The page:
As tech layoffs mount in Ireland, another battle is afoot at the heart of Dublin’s Silicon Docks: telecommuting. Twitter’s new boss Elon Musk has banned it. He calls it “pretending to work”.
Cross Town, Drew Houston, Dropbox’s billionaire, tells me a different story. Its redesigned international headquarters, which employs several hundred people, is based on a once- or twice-weekly staff. There are no individual desks.
“Companies that have tried going back to how it was in 2019 are finding that it doesn’t work,” he says.
While he acknowledges that there can be “multiple models,” he’s fairly certain that a company that doesn’t offer remote working will lose out on the most talented and productive employees.
So who is right? Is working from home for middle-aged and middle-class people who prioritize the comfort of their suburban homes over making their company a global leader?
Or is it intelligent evolution, unleashing productivity and happiness in people whose energy is drained by long commutes and mediocre office environments?
The road ahead is arduous and requires intense work to succeed
The biggest giants like Apple (6,000 in Cork), Google (9,000 in Dublin, half of them employees) and Microsoft (3,500 in Dublin) are on the brink.
On the one hand, they enable remote work. On the other hand, they’ve tried to get employees to come back as often as possible — usually for at least three days a week.
Apple is most open in its core belief that working together in a physical space is the optimal way to develop ideas and products.
Others are waiting to see where the consensus falls.
The arguments for and against telework are still being played out. Political skeptics point out that younger employees are disadvantaged.
Graduates and those in their early 20s typically want to learn skills and company culture up close, rather than via Zoom calls.
They have the added disadvantage of living at home or in cramped quarters unsuitable for long work days.
On the other hand, advocates of remote working say it eases painful commutes and gives people who cannot afford a home close to central Dublin offices the flexibility of a more comfortable property outside the capital.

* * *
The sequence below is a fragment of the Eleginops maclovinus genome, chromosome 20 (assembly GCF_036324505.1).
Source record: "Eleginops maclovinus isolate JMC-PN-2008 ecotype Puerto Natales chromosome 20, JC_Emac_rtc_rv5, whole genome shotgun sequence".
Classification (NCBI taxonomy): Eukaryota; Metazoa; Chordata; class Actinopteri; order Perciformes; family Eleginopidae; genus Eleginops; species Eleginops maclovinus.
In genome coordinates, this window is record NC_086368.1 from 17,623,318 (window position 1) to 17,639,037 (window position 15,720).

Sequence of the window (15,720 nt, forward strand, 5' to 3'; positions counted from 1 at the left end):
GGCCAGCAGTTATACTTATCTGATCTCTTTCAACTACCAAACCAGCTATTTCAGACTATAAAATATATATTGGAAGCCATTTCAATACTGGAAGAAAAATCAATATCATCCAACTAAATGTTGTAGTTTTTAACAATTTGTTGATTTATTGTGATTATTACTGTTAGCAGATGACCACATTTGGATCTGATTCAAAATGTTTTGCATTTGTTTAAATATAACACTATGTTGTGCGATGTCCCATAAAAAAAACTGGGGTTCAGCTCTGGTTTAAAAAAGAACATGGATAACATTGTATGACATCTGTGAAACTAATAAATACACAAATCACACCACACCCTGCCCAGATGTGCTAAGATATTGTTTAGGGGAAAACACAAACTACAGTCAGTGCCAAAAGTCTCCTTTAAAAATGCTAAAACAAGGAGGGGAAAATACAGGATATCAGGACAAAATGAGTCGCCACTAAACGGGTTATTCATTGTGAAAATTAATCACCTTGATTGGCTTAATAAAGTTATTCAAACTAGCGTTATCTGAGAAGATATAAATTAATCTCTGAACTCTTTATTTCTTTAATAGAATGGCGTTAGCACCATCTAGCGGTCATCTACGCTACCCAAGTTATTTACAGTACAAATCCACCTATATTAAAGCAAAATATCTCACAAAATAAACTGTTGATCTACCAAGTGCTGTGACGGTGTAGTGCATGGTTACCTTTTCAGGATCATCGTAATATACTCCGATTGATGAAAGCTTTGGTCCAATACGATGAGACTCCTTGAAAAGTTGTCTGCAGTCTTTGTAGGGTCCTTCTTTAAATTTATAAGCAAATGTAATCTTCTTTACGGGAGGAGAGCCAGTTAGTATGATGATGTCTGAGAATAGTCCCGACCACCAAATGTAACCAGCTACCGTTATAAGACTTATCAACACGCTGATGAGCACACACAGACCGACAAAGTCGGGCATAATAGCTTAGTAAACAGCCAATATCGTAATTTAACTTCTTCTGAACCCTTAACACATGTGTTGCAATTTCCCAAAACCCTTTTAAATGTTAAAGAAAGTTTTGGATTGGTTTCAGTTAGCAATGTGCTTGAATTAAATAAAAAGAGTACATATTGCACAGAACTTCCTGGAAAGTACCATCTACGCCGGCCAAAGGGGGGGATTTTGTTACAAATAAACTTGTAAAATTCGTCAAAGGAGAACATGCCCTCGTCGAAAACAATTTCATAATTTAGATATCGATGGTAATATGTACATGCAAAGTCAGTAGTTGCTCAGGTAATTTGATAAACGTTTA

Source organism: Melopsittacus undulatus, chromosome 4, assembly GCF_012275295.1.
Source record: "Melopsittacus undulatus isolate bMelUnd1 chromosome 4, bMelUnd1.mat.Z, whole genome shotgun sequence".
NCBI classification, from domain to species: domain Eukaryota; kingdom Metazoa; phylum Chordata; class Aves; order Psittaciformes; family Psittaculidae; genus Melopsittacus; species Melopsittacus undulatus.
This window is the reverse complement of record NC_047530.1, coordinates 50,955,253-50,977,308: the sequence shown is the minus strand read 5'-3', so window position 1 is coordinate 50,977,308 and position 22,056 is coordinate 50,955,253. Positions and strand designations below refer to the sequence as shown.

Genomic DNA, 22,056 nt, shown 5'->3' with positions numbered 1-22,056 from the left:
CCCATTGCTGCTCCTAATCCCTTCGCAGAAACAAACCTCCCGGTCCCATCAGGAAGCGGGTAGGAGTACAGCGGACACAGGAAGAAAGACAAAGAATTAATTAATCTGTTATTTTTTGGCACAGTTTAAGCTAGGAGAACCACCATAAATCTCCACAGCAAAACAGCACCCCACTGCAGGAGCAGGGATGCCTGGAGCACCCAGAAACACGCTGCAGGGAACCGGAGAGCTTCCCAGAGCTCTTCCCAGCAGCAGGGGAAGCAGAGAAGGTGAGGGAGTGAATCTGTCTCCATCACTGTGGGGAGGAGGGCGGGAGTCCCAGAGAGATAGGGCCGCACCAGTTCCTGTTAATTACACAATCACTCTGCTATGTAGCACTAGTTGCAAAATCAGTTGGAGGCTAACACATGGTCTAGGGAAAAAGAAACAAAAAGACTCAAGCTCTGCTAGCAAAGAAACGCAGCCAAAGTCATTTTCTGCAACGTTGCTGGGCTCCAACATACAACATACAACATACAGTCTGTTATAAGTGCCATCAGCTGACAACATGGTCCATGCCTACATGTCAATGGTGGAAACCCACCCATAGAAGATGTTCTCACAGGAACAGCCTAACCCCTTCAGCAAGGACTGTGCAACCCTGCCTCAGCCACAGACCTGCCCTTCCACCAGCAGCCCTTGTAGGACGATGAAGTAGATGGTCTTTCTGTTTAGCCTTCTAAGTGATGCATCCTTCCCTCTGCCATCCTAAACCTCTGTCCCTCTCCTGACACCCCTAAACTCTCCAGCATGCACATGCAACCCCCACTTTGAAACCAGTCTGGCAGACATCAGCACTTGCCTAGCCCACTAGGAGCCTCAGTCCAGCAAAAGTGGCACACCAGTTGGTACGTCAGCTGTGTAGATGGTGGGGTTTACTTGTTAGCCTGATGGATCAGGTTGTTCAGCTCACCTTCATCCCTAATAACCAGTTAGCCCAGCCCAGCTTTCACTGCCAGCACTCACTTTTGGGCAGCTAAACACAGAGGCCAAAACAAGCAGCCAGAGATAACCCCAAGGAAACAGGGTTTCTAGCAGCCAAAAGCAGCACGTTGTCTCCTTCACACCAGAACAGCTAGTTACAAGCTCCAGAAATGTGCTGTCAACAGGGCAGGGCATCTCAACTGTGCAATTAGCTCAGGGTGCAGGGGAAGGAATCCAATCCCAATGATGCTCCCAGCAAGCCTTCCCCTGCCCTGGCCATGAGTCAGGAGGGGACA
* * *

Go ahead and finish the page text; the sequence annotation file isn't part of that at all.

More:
For example, a third of Dropbox’s Irish staff work outside of Dublin, including Tipperary-based director of international human relations Laura Ryan.
However, neither of these arguments seem to hold up particularly well with Musk.
“The road ahead is arduous and requires intense work to succeed,” he emailed employees.
“We’re changing Twitter policies to no longer allow remote work unless you have a specific exception. Managers send me the exception lists for review and approval. Starting tomorrow (Thursday) everyone has to be in the office at least 40 hours a week.”
Whether this is the end of the story remains to be seen. The Right To Request Remote Working Bill is about to be passed into Irish law and aims to strengthen the rights of people who want or need to work from home for a variety of reasons.
For a company that is so family-oriented, this drives women out and is a major concern for many parents
However, this is expected to have limited impact as most industrial relations experts say employers simply need to give due consideration to such requests, with no firm rules as to when an employee may claim it as a right.
Regulatory requirements are not currently high on Musk’s agenda.
Yesterday, the company’s two top security and privacy officers – including Irishman Damien Kieran, Twitter’s global chief privacy officer – left the company, potentially wreaking even more havoc at the company.
This could result in Twitter being heavily exposed to regulators, especially as it is required to meet certain minimum standards in order to comply with EU law.
However, from what we know about the way Musk has been running Twitter so far, such legal concerns may not be a priority.
Will Twitter employees advocate for remote working themselves? Some have started to complain.
“For a company that’s so family-centric, this will drive women away and is a major concern for many parents,” said a Twitter employee who asked not to be named Irish Independent.
“We have people who have just come back from maternity leave and others have to be picked up at crèches and so on.”
Otherwise, we might not hear as much contradiction as we would normally expect. By which staff at the Irish Twitter office
say there is now a culture of fear in the company. To work from home, they may have to leave.
https://www.independent.ie/business/technology/elon-musk-starts-laying-down-the-law-at-twitter-as-battle-to-secure-remote-working-intensifies-42135765.html Elon Musk begins legislating on Twitter as fight for safe working from home mounts